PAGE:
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CAS Connect March 2016

40 years later, how are women doing?

The complex challenge of gender equity has long vexed democratic societies the world over. Since the early 1900s, when U.S. women finally won the right to vote, governments across Europe, Australia, and the Americas have enacted major legislation to alleviate gender inequality.

In the ’60s and ’70s, a second wave of feminist/women’s movements swept through western democracies, prompting many new laws aimed at closing the gender gap, such as the U.S. Equal Pay Act, Civil Rights Act, Pregnancy Discrimination Act, and Title IX of the Education Amendments Act.

Four decades later, as we celebrate Women’s History Month and the United States stands to elect its first female President, it seems a good time to ask: How well are all those gender-equity laws and policies working?

“That’s a great question!” said Amy Mazur, Claudius O. and Mary W. Johnson Distinguished Professor in Political Science and an expert in gender and public policy.

Amy Mazur
Amy Mazur

In fact, that question is at the heart of Mazur’s current research collaboration: a large-scale, international study assessing the last 40 years of gender-equality policy in North America, Australia, and Western Europe.

The Gender Equality Policy in Practice project (GEPP), which Mazur cofounded and co-convenes with two colleagues at universities in Great Britain, is a first-of-its-kind comparative research program bringing together more than 80 researchers from 24 countries to collectively determine whether policies that formally promote women’s rights and gender equality actually achieved their goals in practice and results.

“We need to understand the connections between policies that are made and implemented and if women’s rights are changing. And we need to see if a policy is really causing the change.” Mazur said.

“For example, in this country, we had a closing of the pay gap between men and women for a while, but, as it turned out, it wasn’t because women were being paid more. In actuality, it was because men were being paid less.”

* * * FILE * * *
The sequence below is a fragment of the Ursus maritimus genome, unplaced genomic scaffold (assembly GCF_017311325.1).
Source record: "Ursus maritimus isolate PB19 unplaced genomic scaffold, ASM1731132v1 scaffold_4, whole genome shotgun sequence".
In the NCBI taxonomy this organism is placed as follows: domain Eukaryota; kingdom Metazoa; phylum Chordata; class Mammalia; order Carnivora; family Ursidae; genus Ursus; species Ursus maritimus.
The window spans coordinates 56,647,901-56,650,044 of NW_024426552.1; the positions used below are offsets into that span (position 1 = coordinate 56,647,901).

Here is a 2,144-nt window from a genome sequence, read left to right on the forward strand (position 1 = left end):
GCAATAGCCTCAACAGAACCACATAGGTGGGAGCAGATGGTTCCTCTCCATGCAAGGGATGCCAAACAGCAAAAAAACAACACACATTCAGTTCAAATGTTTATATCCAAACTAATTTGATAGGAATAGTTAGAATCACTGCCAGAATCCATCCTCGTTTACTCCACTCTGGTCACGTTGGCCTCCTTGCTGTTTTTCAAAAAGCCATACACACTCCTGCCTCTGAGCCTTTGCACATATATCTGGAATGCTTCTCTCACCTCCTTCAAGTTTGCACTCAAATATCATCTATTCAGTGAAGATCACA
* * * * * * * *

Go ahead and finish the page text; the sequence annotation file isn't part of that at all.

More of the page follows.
Tackling a complex, longstanding problem

wecandoitUnlike the relatively simple task of counting women’s votes, for example, assessing the effectiveness of gender-equity policies is a complex matter involving many variables. For Mazur, it’s also a means to resolving a quarter-century conundrum.

“I’ve been intrigued by the puzzle of how to get democratic governments to concretely tackle the highly complex problem of gender equality since researching equal-employment policy for women in France for my dissertation 25 years ago,” she said.

“GEPP is a collective scientific effort that can help us solve that puzzle while gaining unprecedented insight into how to make democracies more responsive to the demands of all citizens.”

Concrete measures and systematic approach

Among first steps in the ambitious five-year GEPP work plan was to develop a concise framework and concrete measures for evaluating policy implementation and outcomes. The research team designed an innovative, systematic way to assess the impacts of gender-equality policies that have been adopted for a meaningful period of time, across several democratic countries, and in different political systems and major policy areas.

“It’s the new frontier for people working on gender and policy,” Mazur said. “No one has satisfactorily measured these things or assessed these types of street-level politics. We’re seeing some interesting new tools being developed by people in different countries.”

This spring, the GEPP researchers will finalize their selection of cases from among seven policy sectors that particularly affect women: equal employment, gender-based violence, higher education, immigration, care (e.g., daycare and eldercare), intimate citizenship (e.g., reproductive rights and sex education), and political representation.

They will begin collecting data this summer, aiming to complete the study in 2019. Results of their work ideally will be used by governments, policy makers, and advocacy groups to inform development and implementation of successful policies.

“Amy’s work is especially significant for connecting efforts across Europe and the U.S. to improve women’s lives everywhere,” said Patricia Glazebrook, director of the WSU School of Politics, Philosophy and Public Affairs.

Funding the research is another challenge that requires a creative approach, Mazur said. To date, GEPP has raised some $50,000 in workshop and meeting support from domestic and international organizations, including a CAS travel grant for Mazur’s attendance at crucial plenary meetings. Her work on the project aligns with WSU’s focus on the grand challenge of advancing opportunity and equity to improve lives.

Washington State University